Mapping missiles keeps city safer

Linda Gradstein and Felice Friedson/The Media Line

ASHKELON, Israel — A city employee enters the underground bunker where most of this city’s municipal staff has been working for the past week.

“We’ve just had a rocket land near the Carlsberg factory,” he says. “No word of any injuries.”

Dr. Alan Marcus, the Chief Resilience Officer for the city of Ashkelon, opens his laptop and pulls up a detailed plan of the city. A native Bostonian who has lived here for more than 40 years, Marcus has developed GEARS, which stands for Geographic Emergency Analysis Response System. Within seconds, Marcus can tell which house has been hit by incoming rockets, and whether there are elderly inhabitants or anyone with special needs who might require emergency services.

Marcus put the system together in 2006 when Israel’s war with Lebanon began. Since then, there have been three rounds of conflict with Hamas in the Gaza Strip: 2008, 2012, and now.

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“It means we can get the right people in the right time to the right place,” Marcus told The Media Line. “For example, if I see that a rocket or missile falls near a house with Ethiopian immigrants, we can make sure to send a translator who knows Amharic to help.” 

The 140,000 citizens of this bucolic beach-side city include 40,000 Russians and 5,000 Ethiopians as well as a handful of French and English speakers. The town is in the middle of a building boom with new luxury hotels and high-end apartments and malls.

During the present crisis, the Iron Dome anti-missile system has shot down at least 40 incoming rounds of the total of 70 that have been fired at the city. Five rockets have landed inside the municipal boundaries and the rest in open areas or the sea. A 16-year-old boy from Ashkelon remains in critical condition after he was hit by shrapnel in a rocket attack this week. Marcus says he did not obey the orders for being caught outdoors in a rocket attack. The protocol calls for anyone outside to lie down on the ground and put his hands above his head. The teenager was standing up when he was hit. 

Marcus says the casualties in Ashkelon would have been much worse if the missiles that had been heading for Ashkelon had hit the city instead of being shot down by the Iron Dome system. 

“The Iron Dome is a modern Israeli miracle,” he says.

Despite the rocket attacks, many of the residents say that life is good here. The city is clean and the beach is gorgeous. The only drawback, some say, is the location: just five miles north of the Gaza Strip.

“The weather’s like Florida,” Nora Shepley, a painter who moved to Israel from the “Sunshine State” four years ago, told The Media Line. “But there’s also free medical care (for all citizens) and a lot of people speak English.”

She and her companion, Gary Mandel, from Toronto, live in an apartment with a view of Ashkelon’s marina where she paints large whimsical canvases. When there are rocket attacks, as there have been frequently over the past eight days, they go inside to the apartment. Although there is no bomb shelter inside the apartment, they go into a roomwithout windows and wait until they hear the thud of the rocket or the boom of the Iron Dome system intercepting the rocket.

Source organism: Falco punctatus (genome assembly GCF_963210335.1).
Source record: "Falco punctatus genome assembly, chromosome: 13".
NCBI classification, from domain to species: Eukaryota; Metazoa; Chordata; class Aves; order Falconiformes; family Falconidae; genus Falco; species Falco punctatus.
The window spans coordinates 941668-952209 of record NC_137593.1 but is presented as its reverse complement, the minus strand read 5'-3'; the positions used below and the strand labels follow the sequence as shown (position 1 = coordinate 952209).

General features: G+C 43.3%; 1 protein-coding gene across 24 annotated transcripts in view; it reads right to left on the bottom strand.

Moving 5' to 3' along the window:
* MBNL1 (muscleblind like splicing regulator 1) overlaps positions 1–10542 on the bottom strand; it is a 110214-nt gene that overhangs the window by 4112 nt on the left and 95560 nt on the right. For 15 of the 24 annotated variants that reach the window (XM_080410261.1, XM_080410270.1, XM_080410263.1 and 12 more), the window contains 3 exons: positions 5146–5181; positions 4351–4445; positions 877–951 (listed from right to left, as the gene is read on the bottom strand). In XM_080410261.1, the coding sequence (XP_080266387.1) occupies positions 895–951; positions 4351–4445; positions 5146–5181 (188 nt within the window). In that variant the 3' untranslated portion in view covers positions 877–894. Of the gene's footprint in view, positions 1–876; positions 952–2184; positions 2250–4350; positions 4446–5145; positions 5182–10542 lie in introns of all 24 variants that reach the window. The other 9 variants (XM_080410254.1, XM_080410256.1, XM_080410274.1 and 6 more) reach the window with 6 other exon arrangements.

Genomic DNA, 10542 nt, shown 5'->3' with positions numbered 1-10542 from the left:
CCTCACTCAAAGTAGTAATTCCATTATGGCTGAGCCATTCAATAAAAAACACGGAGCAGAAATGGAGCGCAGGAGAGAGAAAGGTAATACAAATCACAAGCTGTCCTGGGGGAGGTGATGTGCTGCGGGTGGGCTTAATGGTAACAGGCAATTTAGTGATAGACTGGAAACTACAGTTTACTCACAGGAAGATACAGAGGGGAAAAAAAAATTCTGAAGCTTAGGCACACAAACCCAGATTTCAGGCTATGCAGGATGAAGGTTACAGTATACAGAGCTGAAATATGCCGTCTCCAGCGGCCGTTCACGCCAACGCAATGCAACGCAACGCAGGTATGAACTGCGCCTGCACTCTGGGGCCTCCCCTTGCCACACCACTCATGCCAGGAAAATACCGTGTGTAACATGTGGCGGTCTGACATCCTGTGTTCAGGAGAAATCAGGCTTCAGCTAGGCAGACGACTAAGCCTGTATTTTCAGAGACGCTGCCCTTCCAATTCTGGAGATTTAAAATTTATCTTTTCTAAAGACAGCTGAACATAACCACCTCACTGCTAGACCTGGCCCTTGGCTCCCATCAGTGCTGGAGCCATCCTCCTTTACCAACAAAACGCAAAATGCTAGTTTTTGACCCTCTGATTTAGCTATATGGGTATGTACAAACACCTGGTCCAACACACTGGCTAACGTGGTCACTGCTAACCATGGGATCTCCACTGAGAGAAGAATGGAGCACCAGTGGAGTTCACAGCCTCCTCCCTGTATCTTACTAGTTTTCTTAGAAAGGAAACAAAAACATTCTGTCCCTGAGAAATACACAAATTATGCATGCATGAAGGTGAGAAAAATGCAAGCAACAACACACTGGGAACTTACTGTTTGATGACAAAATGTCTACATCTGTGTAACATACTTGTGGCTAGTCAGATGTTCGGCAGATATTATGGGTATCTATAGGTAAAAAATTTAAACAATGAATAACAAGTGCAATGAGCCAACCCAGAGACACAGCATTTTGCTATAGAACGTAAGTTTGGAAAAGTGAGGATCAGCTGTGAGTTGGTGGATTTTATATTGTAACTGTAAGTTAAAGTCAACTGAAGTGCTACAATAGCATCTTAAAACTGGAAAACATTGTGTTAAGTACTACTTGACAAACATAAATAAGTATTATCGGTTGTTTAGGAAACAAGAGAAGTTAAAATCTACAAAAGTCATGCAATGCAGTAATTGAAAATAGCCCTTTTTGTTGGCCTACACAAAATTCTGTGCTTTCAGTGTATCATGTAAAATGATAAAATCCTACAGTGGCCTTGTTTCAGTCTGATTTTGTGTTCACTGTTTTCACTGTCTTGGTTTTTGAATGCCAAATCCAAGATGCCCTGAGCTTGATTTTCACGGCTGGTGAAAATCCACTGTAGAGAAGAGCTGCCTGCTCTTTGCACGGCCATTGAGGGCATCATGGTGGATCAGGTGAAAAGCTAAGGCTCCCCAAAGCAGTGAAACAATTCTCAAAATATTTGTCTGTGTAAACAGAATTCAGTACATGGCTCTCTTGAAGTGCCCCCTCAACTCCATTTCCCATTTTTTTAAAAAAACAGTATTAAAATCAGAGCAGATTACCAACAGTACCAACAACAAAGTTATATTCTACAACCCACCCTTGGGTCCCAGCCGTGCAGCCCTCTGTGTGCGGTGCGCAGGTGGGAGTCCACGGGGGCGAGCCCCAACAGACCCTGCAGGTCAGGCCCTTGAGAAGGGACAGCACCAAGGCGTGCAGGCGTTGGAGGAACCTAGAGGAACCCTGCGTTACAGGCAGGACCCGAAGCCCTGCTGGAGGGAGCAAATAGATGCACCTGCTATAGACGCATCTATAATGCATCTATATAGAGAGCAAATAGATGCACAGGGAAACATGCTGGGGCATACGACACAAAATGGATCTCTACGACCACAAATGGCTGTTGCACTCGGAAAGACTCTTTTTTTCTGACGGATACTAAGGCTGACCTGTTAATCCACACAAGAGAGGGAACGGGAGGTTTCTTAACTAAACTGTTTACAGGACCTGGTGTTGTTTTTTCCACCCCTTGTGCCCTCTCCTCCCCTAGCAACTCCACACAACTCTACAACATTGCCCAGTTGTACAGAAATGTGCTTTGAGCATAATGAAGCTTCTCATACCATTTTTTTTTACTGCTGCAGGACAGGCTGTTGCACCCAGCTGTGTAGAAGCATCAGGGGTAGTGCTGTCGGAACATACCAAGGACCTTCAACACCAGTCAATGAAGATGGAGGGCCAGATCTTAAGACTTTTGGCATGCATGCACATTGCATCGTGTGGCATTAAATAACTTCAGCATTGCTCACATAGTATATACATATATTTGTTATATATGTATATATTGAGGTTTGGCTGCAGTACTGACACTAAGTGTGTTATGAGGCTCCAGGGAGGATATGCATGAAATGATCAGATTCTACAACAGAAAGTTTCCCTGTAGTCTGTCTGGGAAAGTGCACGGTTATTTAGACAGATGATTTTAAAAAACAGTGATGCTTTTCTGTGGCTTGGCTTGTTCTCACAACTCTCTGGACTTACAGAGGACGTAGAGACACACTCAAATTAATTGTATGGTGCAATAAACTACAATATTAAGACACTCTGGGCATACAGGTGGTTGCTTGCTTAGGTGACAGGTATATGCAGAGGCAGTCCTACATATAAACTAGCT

They say they continue their daily life as normal, despite the rockets, including frequently eating meals out. Some restaurants have closed as tourism to the city has dried up, but some have remained open, including a new restaurant called Tacos, which actually serves burritos, Mandel said with a laugh.

“As soon as we change our routine, they’ve won,” Mandel told The Media Line.

There are only two known Canadians in Ashkelon, and Mandel’s compatriot Unchel Ben Yosef, takes a different approach. When he hears the siren, he jumps into his car and goes rocket-hunting.

“I try to get to a spot where I can see it because it’s really exciting,” he told The Media Line. “The odds of it landing on me are really very small.” 

Yet, most residents say they’re not taking any chances. In a large bomb shelter in the Leonardo Ashkelon Hotel, a group of 25 children attend a summer camp. Most summer camps here have been cancelled for the summer, making life difficult for working parents. This camp was hastily organized by one of Israel’s HMOs for their employees.

“At least for half a day the children don’t have to think about the sirens or the rockets,” Michal Ofri, a social worker who also has four of her own children at the camp told The Media Line. “They say they’re a little afraid of the rockets but they seem to be doing fine.”

The children stay inside the bomb shelter all day playing games and doing art projects. It is not ideal, says Ofri, but at least it is safe.

Back at the municipality’s safe room, Alan Marcus has discerned that the rocket hit an open area outside the Carlsberg factory and there is no need to send any emergency teams. As Chief Resilience Officer for the city, Marcus is especially proud that Ashkelon has been chosen as one of the first 33 cities for the Rockefeller Foundation’s Resilient Cities Project, which rewards “cities who have demonstrated a dedicated commitment to building their own capacities to prepare for, withstand, and bounce back rapidly from shocks and stresses.” 

The designation means Ashkelon will receive grants for updated security systems and other needed equipment.